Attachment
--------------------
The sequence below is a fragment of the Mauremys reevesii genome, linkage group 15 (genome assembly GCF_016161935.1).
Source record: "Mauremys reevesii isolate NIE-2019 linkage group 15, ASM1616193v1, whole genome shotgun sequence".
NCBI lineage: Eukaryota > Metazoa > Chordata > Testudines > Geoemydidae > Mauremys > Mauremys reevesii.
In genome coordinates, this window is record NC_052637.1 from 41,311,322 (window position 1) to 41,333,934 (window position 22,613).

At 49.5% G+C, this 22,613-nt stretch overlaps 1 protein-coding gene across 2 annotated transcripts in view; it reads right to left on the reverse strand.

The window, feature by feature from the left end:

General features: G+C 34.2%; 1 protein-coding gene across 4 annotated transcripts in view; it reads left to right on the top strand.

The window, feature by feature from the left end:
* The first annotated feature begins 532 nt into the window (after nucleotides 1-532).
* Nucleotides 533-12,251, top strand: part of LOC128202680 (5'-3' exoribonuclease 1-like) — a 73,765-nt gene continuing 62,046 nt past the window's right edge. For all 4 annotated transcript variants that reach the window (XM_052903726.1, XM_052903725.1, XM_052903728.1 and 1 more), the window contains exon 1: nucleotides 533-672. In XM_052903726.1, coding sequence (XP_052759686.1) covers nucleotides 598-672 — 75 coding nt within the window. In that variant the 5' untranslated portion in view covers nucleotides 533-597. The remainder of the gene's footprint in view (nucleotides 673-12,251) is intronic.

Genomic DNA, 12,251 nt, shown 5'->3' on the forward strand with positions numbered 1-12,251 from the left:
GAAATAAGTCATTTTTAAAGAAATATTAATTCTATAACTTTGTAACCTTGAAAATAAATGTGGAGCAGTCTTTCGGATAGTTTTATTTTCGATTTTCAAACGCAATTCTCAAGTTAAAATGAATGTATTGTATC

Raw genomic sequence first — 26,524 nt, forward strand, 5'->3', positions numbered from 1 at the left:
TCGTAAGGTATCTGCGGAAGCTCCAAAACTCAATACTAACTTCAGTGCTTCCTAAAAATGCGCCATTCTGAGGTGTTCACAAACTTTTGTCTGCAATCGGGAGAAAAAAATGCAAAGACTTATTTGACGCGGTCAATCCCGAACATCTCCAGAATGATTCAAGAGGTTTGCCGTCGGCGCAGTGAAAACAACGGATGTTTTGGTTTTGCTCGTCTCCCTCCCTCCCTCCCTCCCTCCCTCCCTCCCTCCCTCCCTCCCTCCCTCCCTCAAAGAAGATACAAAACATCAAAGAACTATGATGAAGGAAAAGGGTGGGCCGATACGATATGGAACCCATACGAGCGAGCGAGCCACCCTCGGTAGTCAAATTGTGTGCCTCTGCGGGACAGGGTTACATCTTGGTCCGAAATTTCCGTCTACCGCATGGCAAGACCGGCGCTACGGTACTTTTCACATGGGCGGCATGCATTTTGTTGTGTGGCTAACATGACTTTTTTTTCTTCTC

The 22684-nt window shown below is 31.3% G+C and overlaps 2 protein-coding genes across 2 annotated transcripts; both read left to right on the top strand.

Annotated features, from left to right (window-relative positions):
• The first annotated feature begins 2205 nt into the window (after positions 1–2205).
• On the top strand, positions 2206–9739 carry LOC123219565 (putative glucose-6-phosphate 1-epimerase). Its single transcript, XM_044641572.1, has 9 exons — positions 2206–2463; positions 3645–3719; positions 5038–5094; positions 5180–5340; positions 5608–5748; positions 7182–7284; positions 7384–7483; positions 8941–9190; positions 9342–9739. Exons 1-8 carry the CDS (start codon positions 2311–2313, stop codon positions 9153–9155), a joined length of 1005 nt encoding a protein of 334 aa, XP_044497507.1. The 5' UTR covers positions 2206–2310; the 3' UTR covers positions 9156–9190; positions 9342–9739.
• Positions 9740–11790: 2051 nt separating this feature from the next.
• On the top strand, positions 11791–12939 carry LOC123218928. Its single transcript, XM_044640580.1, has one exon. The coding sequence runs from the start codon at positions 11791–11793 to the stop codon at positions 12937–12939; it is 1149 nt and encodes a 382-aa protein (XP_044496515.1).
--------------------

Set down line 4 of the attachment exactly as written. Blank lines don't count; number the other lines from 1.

In genome coordinates, this window is record NC_052637.1 from 41,311,322 (window position 1) to 41,333,934 (window position 22,613).